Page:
SUMMARY AS PASSED BY THE SENATE
The bill would amend Public Act 176 of 1939, which governs private labor relations, to do the following:
-- Permit employees to engage in, or refrain from, collective bargaining activities.
-- Prohibit an individual from being required to engage in or refrain from certain activities (such as joining or paying dues to a labor organization) as a condition of employment.
-- Prescribe a $500 maximum civil fine for a violation of that prohibition, and allow a person injured by a violation to bring a civil action for damages, injunctive relief, or both.
-- Give the Court of Appeals exclusive jurisdiction over an action challenging the validity of this prohibition.
-- Prohibit a person from forcing or attempting to force anyone to engage in or refrain from certain activities (such as joining or supporting a labor organization); and prescribe a $500 maximum civil fine for a violation.
-- Delete the current provision making it a misdemeanor to force someone to join a labor organization or refrain from working.
-- Appropriate $1.0 million to the Department of Licensing and Regulatory Affairs in fiscal year 2012-13 for implementation of the amendments.
Organizing & Collective Bargaining
The Act states that it is lawful for employees to organize together or form, join, or assist in labor organization, engage in lawful concerted activities for the purpose of collective negotiation or bargaining or other mutual aid and protection, or negotiate or bargain collectively with their employers through representatives of their own choosing.
The bill, instead, would permit employees to engage in those activities or to refrain from any or all of them.
The bill would prohibit an individual from being required as a condition of obtaining or continuing employment to do any of the following:
-- Refrain or resign from membership in, voluntary affiliation with, or voluntary financial support of a labor organization.
-- Become or remain a member of a labor organization.
-- Pay any dues, fees, assessments, or other charges or expenses of any kind or amount or provide anything of value to a labor organization.
-- Pay to any charitable organization or third party an amount that was in lieu of, equivalent to, or any portion of dues, fees, assessments, or other charges or expenses required of members of or employees represented by a labor organization.
An agreement, contract, understanding, or practice between or involving an employer and a labor organization that violated this prohibition would be unlawful and unenforceable. This would apply only to an agreement, contract, understanding, or practice that would take effect or be extended or renewed after the bill's effective date.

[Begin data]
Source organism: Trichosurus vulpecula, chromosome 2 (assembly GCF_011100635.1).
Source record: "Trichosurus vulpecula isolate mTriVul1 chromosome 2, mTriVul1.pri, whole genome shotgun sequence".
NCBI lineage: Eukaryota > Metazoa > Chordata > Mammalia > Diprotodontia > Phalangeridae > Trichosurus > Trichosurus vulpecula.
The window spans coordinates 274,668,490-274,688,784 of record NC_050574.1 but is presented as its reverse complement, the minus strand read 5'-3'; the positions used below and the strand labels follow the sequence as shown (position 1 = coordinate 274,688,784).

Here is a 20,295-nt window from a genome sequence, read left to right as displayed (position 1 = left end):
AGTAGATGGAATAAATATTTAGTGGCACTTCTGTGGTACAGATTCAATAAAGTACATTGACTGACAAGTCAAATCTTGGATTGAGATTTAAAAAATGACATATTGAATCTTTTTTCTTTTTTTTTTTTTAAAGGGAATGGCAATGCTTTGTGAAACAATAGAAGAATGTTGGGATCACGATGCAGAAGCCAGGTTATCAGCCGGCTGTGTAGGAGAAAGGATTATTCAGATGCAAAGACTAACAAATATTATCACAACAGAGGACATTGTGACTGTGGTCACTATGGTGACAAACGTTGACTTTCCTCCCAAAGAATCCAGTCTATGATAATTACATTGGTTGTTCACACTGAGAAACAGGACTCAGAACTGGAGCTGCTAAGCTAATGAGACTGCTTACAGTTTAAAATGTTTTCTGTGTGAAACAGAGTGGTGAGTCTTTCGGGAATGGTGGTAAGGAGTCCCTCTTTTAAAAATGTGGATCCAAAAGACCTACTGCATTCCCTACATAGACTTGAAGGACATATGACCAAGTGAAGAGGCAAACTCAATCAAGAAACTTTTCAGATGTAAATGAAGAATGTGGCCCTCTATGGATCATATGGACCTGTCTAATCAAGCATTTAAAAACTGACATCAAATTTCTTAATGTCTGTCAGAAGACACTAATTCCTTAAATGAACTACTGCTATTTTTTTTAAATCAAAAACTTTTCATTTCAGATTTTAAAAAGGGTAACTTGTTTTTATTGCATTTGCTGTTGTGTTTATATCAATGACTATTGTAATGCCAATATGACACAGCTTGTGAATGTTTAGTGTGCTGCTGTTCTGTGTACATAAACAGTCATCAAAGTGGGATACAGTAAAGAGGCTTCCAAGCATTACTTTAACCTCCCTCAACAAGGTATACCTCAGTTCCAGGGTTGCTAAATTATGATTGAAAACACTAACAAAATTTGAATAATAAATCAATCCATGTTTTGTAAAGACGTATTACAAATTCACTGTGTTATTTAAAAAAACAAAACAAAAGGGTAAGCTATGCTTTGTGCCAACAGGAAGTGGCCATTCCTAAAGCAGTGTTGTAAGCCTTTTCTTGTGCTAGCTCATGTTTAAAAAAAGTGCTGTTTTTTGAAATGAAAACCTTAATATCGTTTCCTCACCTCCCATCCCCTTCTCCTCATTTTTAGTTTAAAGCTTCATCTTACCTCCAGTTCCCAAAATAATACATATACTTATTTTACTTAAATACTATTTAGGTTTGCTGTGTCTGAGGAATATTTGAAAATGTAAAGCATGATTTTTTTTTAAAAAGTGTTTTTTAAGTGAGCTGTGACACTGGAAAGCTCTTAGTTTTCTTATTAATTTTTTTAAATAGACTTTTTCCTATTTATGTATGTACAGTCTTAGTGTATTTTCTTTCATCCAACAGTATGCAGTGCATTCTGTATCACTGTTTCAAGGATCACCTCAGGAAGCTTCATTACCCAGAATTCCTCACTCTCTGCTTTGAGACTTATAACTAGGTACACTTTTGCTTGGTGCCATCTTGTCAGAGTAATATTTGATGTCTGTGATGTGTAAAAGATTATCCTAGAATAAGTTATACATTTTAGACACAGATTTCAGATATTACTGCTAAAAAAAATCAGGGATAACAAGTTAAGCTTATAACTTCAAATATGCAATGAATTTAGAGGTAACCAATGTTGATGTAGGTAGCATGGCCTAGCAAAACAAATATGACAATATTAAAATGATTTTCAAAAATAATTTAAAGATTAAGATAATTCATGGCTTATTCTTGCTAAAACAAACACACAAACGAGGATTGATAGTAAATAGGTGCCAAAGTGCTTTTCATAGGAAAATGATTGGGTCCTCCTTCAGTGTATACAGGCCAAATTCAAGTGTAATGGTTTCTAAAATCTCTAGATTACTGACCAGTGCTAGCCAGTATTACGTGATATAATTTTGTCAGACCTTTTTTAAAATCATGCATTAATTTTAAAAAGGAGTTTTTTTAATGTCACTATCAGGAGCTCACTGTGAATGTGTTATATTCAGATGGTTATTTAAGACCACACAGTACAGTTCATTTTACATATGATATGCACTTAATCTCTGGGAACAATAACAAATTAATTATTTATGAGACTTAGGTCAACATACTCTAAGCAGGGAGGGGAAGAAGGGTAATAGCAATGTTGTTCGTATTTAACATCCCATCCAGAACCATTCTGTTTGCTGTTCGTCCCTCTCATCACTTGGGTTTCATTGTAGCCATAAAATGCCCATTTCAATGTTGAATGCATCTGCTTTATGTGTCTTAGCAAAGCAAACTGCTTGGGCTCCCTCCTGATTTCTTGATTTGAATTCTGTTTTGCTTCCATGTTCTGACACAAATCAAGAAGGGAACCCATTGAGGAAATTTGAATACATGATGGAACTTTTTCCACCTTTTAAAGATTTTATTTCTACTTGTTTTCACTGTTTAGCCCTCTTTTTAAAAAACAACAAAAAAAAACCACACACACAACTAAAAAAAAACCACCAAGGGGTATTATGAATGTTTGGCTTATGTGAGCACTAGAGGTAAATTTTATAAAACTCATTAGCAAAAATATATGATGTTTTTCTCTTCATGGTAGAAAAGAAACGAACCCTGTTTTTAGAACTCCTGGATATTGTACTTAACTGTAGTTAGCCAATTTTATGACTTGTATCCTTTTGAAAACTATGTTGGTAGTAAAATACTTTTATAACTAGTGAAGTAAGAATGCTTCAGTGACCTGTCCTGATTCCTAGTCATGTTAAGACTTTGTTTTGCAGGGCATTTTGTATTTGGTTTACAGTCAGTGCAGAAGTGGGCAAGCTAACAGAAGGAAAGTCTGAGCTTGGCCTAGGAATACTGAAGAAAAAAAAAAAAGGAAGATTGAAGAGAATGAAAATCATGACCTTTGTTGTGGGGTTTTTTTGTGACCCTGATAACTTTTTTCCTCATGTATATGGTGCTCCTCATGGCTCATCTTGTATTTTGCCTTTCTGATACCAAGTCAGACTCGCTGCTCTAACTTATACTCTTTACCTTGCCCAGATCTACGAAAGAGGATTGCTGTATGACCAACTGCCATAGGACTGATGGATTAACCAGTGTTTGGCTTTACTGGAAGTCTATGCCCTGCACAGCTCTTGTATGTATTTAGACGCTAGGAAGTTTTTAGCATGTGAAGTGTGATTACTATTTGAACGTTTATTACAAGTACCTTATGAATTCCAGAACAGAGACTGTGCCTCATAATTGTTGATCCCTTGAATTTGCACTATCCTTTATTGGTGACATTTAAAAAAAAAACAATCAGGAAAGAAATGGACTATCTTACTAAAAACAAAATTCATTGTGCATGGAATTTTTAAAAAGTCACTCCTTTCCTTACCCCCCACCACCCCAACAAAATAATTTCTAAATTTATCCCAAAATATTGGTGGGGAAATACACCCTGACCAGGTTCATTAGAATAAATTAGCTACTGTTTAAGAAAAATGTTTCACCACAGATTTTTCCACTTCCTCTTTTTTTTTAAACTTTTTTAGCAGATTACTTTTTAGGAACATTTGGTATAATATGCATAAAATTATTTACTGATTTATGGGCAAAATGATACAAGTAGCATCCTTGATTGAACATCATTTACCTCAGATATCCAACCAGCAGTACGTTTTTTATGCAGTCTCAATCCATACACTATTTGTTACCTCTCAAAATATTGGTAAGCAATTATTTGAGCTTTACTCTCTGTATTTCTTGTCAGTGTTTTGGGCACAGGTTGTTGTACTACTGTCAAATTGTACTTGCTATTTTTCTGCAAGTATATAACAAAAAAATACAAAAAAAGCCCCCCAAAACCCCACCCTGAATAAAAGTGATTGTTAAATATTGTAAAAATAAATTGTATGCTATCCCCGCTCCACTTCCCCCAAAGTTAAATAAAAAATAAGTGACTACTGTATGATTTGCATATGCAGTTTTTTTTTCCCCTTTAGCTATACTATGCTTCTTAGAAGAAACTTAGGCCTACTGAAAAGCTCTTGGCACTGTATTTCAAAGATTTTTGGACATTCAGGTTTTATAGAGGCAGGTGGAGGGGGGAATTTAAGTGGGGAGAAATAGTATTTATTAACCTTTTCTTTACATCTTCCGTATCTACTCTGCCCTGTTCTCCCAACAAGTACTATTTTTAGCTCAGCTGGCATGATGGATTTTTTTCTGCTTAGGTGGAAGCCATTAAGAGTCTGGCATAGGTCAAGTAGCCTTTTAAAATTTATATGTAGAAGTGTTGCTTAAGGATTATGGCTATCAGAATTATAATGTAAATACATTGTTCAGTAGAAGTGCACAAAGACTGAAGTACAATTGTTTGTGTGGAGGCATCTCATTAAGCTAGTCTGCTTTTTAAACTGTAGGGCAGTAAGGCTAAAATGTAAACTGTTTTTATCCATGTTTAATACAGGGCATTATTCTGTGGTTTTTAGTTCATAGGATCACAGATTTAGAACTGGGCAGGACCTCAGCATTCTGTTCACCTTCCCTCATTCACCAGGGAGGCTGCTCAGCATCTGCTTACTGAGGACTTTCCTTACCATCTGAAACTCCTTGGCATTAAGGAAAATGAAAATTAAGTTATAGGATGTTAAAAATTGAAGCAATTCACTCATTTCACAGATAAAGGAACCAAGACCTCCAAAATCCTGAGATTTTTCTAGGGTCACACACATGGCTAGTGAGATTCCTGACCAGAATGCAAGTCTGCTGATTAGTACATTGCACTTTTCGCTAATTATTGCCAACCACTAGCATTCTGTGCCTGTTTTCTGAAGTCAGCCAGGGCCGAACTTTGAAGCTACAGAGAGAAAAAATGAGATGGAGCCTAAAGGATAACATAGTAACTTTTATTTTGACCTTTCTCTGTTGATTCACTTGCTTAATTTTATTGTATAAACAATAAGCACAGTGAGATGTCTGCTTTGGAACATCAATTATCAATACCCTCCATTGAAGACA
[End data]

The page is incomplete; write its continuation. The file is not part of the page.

These provisions would have to be implemented to the maximum extent permitted by the U.S. Constitution and Federal law.
The Court of Appeals would have exclusive original jurisdiction over any action challenging the validity of these provisions. The Court would have to hear the action in an expedited manner.
Civil Fine & Remedy
A person who violated the condition-of-employment prohibition would be liable for a civil fine of up to $500. The fine would have to be submitted to the State Treasurer for deposit in the State's General Fund.
Except for actions required to be brought in the Court of Appeals, a person who suffered an injury as a result of a violation or threatened violation of the prohibition could bring a civil action for damages, injunctive relief, or both. A court also could award court costs and reasonable attorney fees to a prevailing plaintiff. These remedies would be independent of and in addition to other penalties and remedies prescribed by the Act.
Unlawful Force, Intimidation, or Compulsion
Currently, it is a misdemeanor for an employee or other person to force or attempt to force anyone to become or remain a member of a labor organization, or to force or attempt to force anyone to refrain from engaging in employment.
The bill, instead, would prohibit an employee or other person by force, intimidation, or unlawful threats, from compelling or attempting to compel anyone to do any of the following:
-- Become or remain a member of a labor organization or otherwise affiliate with or financially support a labor organization.
-- Refrain from engaging in employment or from joining a labor organization or otherwise affiliating with or financially supporting a labor organization.